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Circumcision cups

The mohel may use a cup or cups as part of the brit milah ceremony.  I have these cups as examples: 

German circumcision
        cupsGerman circumcision cupsThese German silver cups are from the late 19th or early 20th century.  One cup is inscribed with kos shel (cup of) metzitzah and the other cup with kos shel bracha.  The first inscription refers to metzitzah, the practice of oral suction from the circumcision wound.  The second cup is for a wine blessing.

The double barrel was a popular German design for circumcision and marriage cups.  Examples exist from as early as the 1700s.

Caution:  it is likely that the inscriptions are not original to the cups and were added later. 

German circumcision cups--inscriptions


Dutch circumcision cupsThe pair of silver circumcision cups on the right have Amsterdam hallmarks from 1853.  The cups are gilded inside.  Unlike the cups above, an expert antiques dealer judged the inscriptions authentic.














The impressive box below and to the left is engraved Beryl Raizman, Mohel Castalla.  The box contains two cups hallmarked Vienna 1856, shown below and to the right.  Both cups are inscribed in Hebrew, one for blessing and one for metzizah.  Each cup is rather tall, 10 cm.  There is also a glass and tripod silver piece in this set.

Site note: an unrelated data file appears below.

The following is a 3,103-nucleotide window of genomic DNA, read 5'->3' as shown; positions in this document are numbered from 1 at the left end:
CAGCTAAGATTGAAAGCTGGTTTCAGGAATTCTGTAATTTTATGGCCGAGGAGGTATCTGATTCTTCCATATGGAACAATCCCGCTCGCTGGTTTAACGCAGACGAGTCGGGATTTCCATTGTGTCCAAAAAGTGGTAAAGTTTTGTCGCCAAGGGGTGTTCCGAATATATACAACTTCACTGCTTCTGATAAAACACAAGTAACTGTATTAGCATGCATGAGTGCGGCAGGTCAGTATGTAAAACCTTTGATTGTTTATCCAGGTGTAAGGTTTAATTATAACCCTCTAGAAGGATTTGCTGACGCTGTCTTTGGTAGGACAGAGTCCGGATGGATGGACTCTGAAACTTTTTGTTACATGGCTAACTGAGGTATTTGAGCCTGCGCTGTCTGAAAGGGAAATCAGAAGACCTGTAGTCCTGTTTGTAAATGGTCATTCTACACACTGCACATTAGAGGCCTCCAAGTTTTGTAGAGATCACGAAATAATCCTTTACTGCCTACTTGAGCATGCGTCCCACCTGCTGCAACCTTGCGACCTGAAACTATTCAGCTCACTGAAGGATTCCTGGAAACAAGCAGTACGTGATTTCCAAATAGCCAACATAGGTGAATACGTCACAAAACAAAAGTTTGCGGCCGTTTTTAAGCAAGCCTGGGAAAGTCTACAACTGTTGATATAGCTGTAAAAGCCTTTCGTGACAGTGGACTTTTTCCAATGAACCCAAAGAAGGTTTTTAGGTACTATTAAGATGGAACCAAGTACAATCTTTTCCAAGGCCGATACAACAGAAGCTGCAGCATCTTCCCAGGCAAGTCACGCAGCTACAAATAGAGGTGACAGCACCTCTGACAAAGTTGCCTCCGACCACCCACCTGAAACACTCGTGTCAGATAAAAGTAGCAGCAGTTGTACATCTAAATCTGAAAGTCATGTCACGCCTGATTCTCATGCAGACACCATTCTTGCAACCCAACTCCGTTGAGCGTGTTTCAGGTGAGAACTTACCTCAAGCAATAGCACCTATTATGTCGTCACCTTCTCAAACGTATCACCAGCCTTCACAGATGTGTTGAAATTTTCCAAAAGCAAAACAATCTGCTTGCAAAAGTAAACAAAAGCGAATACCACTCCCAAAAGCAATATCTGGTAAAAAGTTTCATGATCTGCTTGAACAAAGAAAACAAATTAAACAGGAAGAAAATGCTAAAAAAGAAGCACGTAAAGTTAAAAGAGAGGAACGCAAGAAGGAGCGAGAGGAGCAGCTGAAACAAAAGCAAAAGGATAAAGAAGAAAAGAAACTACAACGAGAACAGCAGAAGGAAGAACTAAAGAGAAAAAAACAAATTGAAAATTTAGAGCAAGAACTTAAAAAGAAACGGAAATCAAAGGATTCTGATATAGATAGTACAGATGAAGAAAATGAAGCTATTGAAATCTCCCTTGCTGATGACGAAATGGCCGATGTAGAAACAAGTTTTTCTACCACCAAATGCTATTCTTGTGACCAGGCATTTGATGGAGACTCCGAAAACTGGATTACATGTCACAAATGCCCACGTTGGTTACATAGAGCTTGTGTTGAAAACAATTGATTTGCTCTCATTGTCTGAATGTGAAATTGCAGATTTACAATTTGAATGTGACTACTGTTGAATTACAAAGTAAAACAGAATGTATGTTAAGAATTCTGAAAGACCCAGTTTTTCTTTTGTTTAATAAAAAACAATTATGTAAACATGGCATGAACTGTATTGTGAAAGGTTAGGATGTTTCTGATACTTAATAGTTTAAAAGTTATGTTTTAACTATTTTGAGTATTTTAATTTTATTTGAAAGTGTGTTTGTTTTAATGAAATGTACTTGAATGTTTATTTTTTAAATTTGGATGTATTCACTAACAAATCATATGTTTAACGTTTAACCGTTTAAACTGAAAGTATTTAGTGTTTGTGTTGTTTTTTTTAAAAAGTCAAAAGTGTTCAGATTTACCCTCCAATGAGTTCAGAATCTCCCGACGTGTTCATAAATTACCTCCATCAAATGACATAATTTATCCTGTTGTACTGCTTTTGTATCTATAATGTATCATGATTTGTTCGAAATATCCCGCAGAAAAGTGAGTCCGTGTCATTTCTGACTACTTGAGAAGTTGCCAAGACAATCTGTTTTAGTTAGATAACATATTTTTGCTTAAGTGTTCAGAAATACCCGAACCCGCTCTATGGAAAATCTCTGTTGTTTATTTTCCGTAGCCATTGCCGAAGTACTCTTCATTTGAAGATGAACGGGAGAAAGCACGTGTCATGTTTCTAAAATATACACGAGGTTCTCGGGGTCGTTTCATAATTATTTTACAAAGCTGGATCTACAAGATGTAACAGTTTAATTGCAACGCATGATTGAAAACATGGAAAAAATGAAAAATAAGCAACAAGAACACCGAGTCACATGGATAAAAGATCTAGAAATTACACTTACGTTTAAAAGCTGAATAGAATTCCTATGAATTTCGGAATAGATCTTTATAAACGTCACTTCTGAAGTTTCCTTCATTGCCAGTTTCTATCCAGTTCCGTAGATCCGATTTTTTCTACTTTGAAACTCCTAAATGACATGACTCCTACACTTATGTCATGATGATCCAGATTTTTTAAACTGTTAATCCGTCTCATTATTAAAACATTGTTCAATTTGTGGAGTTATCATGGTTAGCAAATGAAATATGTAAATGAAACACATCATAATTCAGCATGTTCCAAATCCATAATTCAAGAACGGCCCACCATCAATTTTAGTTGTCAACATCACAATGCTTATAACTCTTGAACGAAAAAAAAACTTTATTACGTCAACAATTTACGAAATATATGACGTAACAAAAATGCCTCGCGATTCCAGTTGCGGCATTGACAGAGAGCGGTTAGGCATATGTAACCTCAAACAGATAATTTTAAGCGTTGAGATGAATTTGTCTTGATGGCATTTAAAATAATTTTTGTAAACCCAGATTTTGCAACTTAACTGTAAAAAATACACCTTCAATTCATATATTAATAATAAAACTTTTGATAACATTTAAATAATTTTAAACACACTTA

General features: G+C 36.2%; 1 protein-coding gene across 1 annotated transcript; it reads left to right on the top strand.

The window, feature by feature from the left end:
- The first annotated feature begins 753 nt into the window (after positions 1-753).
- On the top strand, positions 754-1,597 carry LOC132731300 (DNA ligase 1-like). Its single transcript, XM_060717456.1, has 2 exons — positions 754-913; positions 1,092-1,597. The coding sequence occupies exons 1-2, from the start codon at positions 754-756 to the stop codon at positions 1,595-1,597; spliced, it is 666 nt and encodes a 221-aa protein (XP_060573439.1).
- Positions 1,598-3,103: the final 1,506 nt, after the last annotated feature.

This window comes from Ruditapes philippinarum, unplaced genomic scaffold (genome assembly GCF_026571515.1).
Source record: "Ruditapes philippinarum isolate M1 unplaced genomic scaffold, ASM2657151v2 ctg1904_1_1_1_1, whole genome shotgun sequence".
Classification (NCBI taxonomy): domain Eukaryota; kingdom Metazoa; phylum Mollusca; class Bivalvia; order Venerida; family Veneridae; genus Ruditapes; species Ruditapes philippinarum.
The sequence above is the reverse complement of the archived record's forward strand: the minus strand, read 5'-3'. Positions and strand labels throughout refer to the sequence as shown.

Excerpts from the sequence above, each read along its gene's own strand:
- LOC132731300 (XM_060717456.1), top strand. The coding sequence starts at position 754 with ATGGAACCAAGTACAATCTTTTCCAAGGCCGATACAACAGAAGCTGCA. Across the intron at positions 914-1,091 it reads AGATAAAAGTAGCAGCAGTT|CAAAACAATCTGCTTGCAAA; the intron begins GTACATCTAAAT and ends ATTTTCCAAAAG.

Antique circumcision cup boxAntique circumcision cups from Vienna

1951 Bris CupGerman Metzizah CupTo the right is a metzitzah cup.  Two crowned animals flank the cartouche.  There are crescent moon and crown hallmarks which identify the cup as German.  There is an additional mark from the silver maker Bruckmann and Söhne, circa 1930. 

  Further to the right is a cup engraved in Swedish.  Dated 1951, the cup is from the child's grandfather and aunt.
 

Click here to learn more about metzitzah b'peh, a controversial practice.

The next section features some interesting items associated with circumcision.  Click the button below.


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Copyright 2006-2017, Robert Lehrer, MD